Significantly, the order directs agencies to eliminate spending that acts as subsidies for fossil fuel industries. It orders agencies to look instead for ways to spur research and development in cleaner-energy technology.
"The fossil fuel industry has inflicted tremendous damage on the planet. The administration’s review, if done correctly, will show that filthy fracking and drilling must end for good, everywhere,” said Kierán Suckling, executive director at the Center for Biological Diversity, an environmental group that has pushed for the drilling pause.
Oil industry groups slammed the move, saying Biden had already eliminated thousands of oil and gas jobs by killing the Keystone XL oil pipeline on his first day in office.
"This is just the start. It will get worse,” said Brook Simmons, president of the Petroleum Alliance of Oklahoma. "Meanwhile, the laws of physics, chemistry and supply and demand remain in effect. Oil and natural gas prices are going up, and so will home heating bills, consumer prices and fuel costs.”
A 60-day suspension order at the Interior Department did not limit existing oil and gas operations under valid leases, meaning activity would not come to a sudden halt on the millions of acres of lands in the West and offshore in the Gulf of Mexico where much drilling is concentrated. The freeze also is unlikely to affect existing leases. Its effect could be further blunted by companies that stockpiled enough drilling permits in Trump’s final months to allow them to keep pumping oil and gas for years.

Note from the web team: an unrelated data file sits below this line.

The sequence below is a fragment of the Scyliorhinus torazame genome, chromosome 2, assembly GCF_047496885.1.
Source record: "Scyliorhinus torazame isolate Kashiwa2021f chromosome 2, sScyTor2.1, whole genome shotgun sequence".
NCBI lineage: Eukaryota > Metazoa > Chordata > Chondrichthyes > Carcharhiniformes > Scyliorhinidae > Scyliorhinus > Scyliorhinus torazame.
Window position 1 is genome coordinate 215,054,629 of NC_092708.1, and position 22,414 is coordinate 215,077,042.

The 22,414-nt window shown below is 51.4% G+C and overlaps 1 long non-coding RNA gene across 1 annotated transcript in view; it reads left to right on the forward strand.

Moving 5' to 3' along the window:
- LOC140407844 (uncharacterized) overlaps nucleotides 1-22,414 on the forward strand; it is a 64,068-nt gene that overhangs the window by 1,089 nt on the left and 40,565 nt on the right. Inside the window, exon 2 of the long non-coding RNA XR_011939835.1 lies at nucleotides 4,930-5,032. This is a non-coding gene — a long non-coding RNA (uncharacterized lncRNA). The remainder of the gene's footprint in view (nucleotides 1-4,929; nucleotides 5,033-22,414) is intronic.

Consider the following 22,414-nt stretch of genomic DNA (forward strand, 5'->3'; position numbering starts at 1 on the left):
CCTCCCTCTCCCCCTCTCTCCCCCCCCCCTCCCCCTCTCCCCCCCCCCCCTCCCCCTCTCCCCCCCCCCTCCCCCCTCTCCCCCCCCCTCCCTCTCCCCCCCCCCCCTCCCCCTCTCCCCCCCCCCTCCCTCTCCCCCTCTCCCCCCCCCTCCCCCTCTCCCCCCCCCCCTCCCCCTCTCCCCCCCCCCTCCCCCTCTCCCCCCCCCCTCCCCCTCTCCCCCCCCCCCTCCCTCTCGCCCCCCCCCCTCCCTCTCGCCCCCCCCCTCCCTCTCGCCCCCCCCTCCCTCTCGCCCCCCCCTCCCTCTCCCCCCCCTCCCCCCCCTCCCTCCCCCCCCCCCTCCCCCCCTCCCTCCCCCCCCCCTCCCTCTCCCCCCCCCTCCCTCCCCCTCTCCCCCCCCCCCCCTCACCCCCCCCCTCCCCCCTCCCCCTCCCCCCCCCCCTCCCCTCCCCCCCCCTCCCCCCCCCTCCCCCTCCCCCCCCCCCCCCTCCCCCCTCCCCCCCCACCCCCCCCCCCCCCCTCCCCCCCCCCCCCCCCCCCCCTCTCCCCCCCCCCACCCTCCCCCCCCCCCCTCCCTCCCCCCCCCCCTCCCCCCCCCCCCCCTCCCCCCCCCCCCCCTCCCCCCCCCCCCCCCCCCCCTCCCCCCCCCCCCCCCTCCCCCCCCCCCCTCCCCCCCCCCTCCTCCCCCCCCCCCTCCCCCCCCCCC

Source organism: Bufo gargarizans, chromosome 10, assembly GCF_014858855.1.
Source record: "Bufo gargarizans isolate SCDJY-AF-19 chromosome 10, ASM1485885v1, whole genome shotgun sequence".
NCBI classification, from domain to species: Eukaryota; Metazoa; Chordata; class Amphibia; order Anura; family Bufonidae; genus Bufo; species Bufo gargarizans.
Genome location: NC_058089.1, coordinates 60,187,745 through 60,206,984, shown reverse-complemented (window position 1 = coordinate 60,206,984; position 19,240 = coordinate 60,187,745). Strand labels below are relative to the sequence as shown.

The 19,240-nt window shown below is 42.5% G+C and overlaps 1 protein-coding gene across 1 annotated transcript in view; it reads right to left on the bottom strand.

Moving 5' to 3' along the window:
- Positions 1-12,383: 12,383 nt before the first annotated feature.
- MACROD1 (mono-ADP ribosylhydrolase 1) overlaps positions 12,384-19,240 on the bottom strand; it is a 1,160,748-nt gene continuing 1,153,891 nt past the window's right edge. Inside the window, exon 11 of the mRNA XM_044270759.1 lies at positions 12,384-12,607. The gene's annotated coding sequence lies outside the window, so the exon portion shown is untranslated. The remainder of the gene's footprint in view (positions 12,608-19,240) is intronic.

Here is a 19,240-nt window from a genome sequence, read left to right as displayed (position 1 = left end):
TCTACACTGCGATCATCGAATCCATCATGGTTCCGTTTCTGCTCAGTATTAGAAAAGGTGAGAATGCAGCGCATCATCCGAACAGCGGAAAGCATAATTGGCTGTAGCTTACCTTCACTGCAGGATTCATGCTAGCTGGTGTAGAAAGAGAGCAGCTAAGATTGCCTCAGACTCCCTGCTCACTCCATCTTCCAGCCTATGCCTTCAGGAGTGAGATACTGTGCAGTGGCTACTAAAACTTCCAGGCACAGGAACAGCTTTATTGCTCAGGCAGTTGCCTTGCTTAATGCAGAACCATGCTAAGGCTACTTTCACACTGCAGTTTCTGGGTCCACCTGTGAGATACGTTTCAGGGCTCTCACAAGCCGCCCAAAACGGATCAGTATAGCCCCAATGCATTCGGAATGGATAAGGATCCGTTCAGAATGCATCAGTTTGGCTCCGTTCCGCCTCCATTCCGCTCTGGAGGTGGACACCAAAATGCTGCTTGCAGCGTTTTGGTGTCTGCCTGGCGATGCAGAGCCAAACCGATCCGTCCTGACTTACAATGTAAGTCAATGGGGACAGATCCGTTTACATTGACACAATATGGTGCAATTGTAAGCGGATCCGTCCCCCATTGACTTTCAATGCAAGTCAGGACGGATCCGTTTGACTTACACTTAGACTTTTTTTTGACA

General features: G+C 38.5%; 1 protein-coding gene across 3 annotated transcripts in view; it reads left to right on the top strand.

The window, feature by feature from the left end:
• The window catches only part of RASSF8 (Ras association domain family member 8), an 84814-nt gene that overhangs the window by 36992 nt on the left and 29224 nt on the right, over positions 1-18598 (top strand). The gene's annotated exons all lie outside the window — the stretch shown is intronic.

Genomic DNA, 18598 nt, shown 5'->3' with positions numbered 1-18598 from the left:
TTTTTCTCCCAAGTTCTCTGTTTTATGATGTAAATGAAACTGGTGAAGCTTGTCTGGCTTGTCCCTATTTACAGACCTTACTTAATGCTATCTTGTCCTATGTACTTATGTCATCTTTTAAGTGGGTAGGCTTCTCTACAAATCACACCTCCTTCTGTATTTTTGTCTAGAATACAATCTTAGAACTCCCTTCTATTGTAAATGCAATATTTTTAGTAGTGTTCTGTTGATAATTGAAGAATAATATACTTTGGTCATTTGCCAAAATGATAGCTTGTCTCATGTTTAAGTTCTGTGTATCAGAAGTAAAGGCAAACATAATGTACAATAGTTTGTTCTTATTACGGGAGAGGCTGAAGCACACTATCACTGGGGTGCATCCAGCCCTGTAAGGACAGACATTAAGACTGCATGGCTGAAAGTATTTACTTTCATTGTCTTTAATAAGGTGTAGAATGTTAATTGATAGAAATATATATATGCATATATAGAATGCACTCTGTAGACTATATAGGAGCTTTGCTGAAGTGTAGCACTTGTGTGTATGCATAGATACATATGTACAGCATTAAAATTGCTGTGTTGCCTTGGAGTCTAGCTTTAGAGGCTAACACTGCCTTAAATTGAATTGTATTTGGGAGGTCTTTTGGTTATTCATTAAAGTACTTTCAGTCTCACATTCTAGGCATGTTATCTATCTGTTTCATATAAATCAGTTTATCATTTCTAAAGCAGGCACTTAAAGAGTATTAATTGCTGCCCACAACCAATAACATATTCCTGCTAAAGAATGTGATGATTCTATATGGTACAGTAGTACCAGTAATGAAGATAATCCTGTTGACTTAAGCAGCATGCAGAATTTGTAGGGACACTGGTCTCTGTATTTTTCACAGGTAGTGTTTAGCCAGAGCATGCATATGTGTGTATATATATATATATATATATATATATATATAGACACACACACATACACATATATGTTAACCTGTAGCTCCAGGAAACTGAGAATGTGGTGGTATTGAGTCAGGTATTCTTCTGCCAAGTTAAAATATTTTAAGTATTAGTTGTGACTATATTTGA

The pause in onshore drilling is limited to federal lands and does not affect drilling on private lands, which is largely regulated by states.
Oil and gas extracted from public lands and waters account for about a quarter of annual U.S. production. Extracting and burning those fuels generates the equivalent of almost 550 million tons (500 million metric tons) of greenhouse gases annually, the U.S. Geological Survey said in a 2018 study.
Under Trump, officials approved almost 1,400 permits on federal lands, primarily in Wyoming and New Mexico, over a three-month period that included the election, according to an Associated Press analysis of government data. Those permits, which remain valid, will allow companies to continue drilling for years, potentially undercutting Biden’s climate agenda.
Biden will direct all U.S. agencies to use science and evidence-based decision-making in federal rule-making and announce a U.S.-hosted climate leaders summit on Earth Day, April 22.
He also is expected to establish a White House office on environmental justice to serve low-income and minority communities that suffer disproportionately from air and water pollution and industrial waste and are often located near hazardous sites such as power plants, landfills and incinerators.